Say word? MTV, VH1, Bravo and HULU? That’s a big deal! What do you think? Is it good enough to represent us on the mainstream stage? Will it turn-off meat eaters or open some minds? Furthermore, do you think advertising in the mainstream media is a necessity or could it be bad for the veggie and AR movements? Or what? Discuss!
Guest post: when you hate on non-dairy milk, you just sound like an idiot. »
Thanks to my obsessive personality combined with my penchant for evangelism, I am now lucky enough to have a vegan community that includes my mom, sister and three good friends. It’s really great to get to preach to the choir sometimes. Recently many of us have gathered to rant in perplexed fury about the anti non-dairy milk ads that are popping up on the netwaves recently.
[Can’t see the video? Watch it on Vegansaurus.com!]
The conversations usually go something like this:
“Really? Really? The dairy industry is trying to convince me not to use almond milk because I have to shake the box?”
“Seriously? The diary industry thinks that the Riboflavin in soy milk is more scary to me than the chemicals, pus, and hormones in cow’s milk?”
Etc. You get the idea. The ads are doing little more than poking the beehive for my non-diary friends.
Which is the point.
You see, these ads are not actually for us as non-dairy milk drinkers. I realized this after another rant session with a vegan friend, when I came up a little stumped. These ad writers are professionals. I don’t think they are stupid enough to think that a convicted non-dairy drinker is actually going to flip on their decision suddenly because they realize they don’t like to shake a milk box. Also, we are a pretty small minority to target with wide-scale video ads. Yes, we’re growing, but the recent Gallup poll reminds us that vegans only make up about 2% of the population. These ads don’t seem to be targeting people who presumably can’t drink milk from lactose intolerance, but those who are choosing not to because of an anti-dairy bias. So who are the ads for?
These ads are not weak arguments aimed to bring non-dairy drinkers back into the fold. They’re actually aimed at dairy drinkers to prevent them from considering the switch to non-dairy alternatives. This tactic was used recently with the so-dubbed “anti-fanboy ads” that Samsung Galaxy III released earlier this year. These ads showed a crowd lined up at an obvious-imitation of an Apple store being drawn into the benefits of a Galaxy 3 and eventually abandoning their cult-like appreciation of their unnamed phone (clearly an iPhone 4s). A cacophony of internet righteousness ensued with much mockery and name-calling on either side. Many people argued that the internet skirmish was intentionally crafted, that the ads weren’t actually aimed to get Apple users to abandon their iPhone but to give a pat-on-the-back to those who hate “Apple fanboys” and say, “welcome to the team.”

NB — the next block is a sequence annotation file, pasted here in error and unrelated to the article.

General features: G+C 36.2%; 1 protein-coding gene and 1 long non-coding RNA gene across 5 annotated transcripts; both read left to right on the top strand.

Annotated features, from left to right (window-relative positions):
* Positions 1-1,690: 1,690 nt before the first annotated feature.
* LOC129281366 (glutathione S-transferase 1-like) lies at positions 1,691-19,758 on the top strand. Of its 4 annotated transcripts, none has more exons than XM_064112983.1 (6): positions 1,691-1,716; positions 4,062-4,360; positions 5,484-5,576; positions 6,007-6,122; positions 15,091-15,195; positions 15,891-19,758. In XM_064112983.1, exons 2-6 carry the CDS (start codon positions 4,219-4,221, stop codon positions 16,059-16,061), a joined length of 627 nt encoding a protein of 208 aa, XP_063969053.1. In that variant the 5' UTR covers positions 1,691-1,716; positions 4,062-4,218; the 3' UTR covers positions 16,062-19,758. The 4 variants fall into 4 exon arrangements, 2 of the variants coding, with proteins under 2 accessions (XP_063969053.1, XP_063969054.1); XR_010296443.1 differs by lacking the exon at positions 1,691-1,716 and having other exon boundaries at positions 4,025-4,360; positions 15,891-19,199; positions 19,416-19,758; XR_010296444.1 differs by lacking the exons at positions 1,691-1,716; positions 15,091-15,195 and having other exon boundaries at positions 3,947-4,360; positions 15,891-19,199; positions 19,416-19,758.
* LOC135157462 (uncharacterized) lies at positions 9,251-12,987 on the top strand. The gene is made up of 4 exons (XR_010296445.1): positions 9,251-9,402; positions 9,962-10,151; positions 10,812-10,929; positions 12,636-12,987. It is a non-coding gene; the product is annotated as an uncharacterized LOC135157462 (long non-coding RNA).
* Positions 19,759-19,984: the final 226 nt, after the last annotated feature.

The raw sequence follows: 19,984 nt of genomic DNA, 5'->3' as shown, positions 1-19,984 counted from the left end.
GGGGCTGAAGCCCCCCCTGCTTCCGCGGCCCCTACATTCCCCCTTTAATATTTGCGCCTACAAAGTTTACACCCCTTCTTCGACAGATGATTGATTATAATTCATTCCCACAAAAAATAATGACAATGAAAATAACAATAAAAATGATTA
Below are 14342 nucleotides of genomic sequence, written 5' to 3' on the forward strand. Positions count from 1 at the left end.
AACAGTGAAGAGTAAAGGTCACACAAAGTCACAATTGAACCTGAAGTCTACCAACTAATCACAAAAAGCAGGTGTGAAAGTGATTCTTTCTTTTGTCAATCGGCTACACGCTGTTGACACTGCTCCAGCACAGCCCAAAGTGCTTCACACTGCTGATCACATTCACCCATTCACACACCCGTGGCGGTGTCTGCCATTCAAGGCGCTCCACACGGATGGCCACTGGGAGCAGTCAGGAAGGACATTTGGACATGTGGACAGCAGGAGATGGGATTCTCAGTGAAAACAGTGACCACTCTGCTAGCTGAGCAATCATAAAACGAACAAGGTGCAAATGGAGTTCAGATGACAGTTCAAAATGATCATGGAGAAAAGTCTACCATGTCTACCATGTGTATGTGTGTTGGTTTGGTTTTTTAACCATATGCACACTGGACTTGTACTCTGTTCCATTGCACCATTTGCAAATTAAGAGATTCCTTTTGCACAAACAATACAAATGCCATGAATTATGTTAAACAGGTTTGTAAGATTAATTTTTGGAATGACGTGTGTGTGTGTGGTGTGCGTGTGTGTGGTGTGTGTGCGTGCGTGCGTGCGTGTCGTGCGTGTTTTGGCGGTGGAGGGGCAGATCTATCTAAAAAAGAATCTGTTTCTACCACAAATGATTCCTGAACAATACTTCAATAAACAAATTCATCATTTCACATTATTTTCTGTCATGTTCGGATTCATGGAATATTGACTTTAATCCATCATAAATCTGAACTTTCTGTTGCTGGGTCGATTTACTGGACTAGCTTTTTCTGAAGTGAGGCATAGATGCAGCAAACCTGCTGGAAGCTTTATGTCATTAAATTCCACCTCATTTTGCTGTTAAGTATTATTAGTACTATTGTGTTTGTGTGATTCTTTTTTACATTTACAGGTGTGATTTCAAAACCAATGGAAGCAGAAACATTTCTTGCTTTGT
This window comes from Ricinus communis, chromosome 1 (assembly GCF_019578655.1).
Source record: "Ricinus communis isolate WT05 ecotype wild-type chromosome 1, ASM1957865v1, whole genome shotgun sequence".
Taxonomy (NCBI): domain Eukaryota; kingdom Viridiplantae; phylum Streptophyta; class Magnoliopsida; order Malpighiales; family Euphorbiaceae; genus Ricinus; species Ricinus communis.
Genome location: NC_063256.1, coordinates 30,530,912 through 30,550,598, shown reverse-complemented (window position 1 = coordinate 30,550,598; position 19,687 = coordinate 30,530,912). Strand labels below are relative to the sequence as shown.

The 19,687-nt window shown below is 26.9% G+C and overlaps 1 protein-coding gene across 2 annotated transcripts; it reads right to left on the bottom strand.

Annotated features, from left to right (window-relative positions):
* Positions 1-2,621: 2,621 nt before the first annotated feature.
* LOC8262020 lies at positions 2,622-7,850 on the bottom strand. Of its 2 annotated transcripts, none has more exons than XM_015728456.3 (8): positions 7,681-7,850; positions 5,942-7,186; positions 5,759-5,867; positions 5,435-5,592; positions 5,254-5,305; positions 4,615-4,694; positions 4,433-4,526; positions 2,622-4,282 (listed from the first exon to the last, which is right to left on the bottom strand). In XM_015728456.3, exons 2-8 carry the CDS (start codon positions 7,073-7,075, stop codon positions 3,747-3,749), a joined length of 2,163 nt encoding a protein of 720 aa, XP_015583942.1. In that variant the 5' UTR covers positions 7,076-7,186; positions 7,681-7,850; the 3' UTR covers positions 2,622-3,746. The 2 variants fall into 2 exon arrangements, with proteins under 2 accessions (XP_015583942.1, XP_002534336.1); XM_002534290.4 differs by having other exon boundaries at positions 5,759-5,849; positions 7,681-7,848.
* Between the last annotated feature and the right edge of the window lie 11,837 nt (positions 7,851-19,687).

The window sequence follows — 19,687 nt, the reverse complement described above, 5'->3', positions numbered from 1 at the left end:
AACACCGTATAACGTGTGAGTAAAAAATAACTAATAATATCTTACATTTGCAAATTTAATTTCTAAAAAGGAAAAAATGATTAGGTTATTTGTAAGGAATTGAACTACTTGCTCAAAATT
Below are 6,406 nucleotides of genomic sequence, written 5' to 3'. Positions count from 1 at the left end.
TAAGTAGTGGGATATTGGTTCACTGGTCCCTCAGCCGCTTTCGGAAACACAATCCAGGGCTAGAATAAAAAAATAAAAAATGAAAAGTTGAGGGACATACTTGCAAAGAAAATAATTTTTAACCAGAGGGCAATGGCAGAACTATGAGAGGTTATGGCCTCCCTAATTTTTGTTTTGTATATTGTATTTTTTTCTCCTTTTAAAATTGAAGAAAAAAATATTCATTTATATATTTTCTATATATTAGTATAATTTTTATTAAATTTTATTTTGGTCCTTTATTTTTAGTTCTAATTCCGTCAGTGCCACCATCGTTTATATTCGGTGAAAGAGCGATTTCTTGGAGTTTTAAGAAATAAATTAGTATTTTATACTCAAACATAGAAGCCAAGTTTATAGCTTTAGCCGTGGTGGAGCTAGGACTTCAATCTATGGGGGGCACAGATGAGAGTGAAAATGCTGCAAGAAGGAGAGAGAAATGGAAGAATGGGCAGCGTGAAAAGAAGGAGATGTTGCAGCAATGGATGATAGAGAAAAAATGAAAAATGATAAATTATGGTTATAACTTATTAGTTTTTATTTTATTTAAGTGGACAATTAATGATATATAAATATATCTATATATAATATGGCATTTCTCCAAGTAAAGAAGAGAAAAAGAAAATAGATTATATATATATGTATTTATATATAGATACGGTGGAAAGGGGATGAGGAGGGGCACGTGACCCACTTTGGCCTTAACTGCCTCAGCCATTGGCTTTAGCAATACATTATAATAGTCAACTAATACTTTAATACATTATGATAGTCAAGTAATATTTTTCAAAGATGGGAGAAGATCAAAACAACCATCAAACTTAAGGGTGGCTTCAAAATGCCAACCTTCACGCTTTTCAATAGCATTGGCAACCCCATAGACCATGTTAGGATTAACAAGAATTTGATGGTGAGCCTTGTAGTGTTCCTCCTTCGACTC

These “non-dairy milk is stupid” ads are using the same tactic: they are intended to reinforce to dairy drinkers that people who would think of drinking anything other than cow’s milk are ridiculous. So ridiculous, in fact, that we don’t even deserve rational logic to argue against. This serves to assuage any doubt that may be raised by the increasing number of people abandoning cow’s milk and affirms, “look at these crazy people who think cow’s milk isn’t God’s gift to the world. Good thing you’re not one of them.”
As for the indignation and fury from non-dairy drinkers as a result, that’s minor collateral damage. Or, one could say, just spilt milk.
Lucky for us, if youtube comments and votes indicate anything, no matter who these ads are actually aimed at, they don’t seem to be very successful. In fact, non-dairy are getting an opportunity handed to us to point out the flaws of dairy. Since the ads aren’t using any strong logical arguments against non-dairy milk, even dairy drinkers watch them with a little bit of “WTF?” This gives non-dairy drinkers the chance to make a case against dairy with dairy-drinkers on our side for once. So, show your friends, and make a day out of mocking how ridiculous these ads really are! It’s pretty fun.
Isaak Brown is a writer, youth worker, and highly enthusiastic and evangelistic vegan. Comments and thoughts are welcome at email@example.com.
Mayim Bialik is a young vegan mom doing her thing! »
Above is a new PETA ad starring fabulous vegan Mayim Bialik. It’s pretty cute. Here’s a little interview to go along with it: